Metabolic changes: defining the syndrome

The ‘metabolic syndrome’ is an interrelated collection of metabolic abnormalities which increase the risk of cardiovascular disease, including abnormal lipid and glucose levels, insulin resistance and obesity. The WHO definition of the metabolic syndrome in HIV-negative people is:

  • Fasting plasma glucose > 6.1mmol (110mg/dl), plus at least two of the following:
  • Serum triglycerides above 1.69mm (150mg/dl) or serum HDL cholesterol below 0.9 mm (35mg/dl).
  • Blood pressure above 140 / 90mmHg. (See “Antiretroviral therapy and risk of high blood pressure” (LINK))
  • Abdominal obesity defined as waist to hip ratio above 0.90, waist girth above 94cm or BMI above 30 in men.

While there is some disagreement about the specific metabolic changes which occur in people on HAART, several cohort studies have suggested that many individuals receiving HAART suffer from the metabolic syndrome, regardless of clinically visible body fat changes. Several of these abnormalities, including high triglyceride levels and high baseline cholesterol, have been shown to predict the development of body fat changes in people receiving HAART.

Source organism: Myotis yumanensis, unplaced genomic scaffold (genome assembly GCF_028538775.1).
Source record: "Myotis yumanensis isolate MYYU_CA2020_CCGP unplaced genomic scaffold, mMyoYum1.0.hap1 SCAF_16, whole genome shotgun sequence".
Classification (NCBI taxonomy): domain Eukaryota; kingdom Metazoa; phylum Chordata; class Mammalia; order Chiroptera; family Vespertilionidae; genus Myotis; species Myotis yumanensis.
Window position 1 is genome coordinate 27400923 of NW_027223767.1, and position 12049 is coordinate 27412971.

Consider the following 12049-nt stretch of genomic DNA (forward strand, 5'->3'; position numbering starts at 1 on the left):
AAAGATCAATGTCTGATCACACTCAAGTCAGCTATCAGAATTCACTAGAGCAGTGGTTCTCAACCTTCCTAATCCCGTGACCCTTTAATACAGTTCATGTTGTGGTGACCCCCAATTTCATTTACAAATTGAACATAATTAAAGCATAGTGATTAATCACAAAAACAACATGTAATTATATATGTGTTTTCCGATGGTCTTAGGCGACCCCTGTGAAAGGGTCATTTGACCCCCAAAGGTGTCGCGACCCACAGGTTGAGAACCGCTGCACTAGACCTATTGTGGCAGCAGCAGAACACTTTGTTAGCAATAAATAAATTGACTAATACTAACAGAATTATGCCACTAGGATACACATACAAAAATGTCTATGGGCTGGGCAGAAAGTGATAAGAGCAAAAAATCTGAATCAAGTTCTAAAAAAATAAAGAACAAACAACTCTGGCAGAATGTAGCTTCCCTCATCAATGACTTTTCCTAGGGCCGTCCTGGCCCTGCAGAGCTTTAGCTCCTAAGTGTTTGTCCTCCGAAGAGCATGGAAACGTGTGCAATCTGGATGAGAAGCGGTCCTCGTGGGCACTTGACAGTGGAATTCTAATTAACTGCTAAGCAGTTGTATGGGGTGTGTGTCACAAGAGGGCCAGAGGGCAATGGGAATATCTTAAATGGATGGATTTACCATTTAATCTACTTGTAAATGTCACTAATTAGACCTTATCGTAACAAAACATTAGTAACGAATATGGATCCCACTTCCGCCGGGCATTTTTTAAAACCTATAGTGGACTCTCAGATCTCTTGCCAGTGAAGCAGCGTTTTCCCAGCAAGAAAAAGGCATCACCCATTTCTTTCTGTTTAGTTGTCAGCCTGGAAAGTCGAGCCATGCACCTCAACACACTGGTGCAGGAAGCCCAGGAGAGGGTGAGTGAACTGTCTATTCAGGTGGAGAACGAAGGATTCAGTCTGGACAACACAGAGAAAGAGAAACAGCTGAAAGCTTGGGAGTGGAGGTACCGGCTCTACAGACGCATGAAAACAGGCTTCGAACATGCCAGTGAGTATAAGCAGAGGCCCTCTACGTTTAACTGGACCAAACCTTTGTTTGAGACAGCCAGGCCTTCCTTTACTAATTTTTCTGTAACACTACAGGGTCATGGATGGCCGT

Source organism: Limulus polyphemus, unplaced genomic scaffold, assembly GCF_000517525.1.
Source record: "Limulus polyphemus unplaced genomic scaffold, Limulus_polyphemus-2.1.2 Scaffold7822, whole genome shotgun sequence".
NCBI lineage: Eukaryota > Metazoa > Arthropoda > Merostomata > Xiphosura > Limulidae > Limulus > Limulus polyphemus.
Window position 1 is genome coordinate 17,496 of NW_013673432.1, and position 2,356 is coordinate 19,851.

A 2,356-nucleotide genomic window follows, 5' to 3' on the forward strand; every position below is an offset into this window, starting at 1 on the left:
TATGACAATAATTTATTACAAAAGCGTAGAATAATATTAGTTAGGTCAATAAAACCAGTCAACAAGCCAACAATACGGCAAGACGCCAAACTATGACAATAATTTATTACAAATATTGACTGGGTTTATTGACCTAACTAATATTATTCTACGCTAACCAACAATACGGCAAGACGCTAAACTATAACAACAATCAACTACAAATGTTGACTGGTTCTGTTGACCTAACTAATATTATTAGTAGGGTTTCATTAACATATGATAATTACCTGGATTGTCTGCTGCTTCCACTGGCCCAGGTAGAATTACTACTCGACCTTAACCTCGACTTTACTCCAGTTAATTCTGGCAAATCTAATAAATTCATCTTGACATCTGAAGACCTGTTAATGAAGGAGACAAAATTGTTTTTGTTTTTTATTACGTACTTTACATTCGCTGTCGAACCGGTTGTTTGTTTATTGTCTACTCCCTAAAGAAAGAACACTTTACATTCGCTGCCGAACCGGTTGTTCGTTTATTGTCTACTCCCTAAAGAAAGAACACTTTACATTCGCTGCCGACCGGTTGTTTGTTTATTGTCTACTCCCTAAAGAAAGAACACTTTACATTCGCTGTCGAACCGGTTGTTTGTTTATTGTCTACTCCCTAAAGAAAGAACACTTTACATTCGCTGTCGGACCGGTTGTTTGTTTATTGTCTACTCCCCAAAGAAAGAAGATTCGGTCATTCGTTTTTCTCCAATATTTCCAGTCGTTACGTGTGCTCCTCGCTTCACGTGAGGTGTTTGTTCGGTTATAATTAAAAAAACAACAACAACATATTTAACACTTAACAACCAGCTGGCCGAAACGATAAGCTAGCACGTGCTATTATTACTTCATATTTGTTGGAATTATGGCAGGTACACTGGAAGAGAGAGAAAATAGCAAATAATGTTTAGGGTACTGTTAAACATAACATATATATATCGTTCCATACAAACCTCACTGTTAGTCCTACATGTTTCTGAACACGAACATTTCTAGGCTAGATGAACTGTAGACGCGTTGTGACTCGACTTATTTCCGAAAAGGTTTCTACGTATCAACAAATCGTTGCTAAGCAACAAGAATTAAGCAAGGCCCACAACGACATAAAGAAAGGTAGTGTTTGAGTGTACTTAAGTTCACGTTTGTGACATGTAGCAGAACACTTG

Community Consensus Statement on Access to HIV Treatment and its Use for Prevention

Together, we can make it happen

We can end HIV soon if people have equal access to HIV drugs as treatment and as PrEP, and have free choice over whether to take them.

Launched today, the Community Consensus Statement is a basic set of principles aimed at making sure that happens.

The Community Consensus Statement is a joint initiative of AVAC, EATG, MSMGF, GNP+, HIV i-Base, the International HIV/AIDS Alliance, ITPC and NAM/aidsmap

This content was checked for accuracy at the time it was written. It may have been superseded by more recent developments. NAM recommends checking whether this is the most current information when making decisions that may affect your health.

NAM’s information is intended to support, rather than replace, consultation with a healthcare professional. Talk to your doctor or another member of your healthcare team for advice tailored to your situation.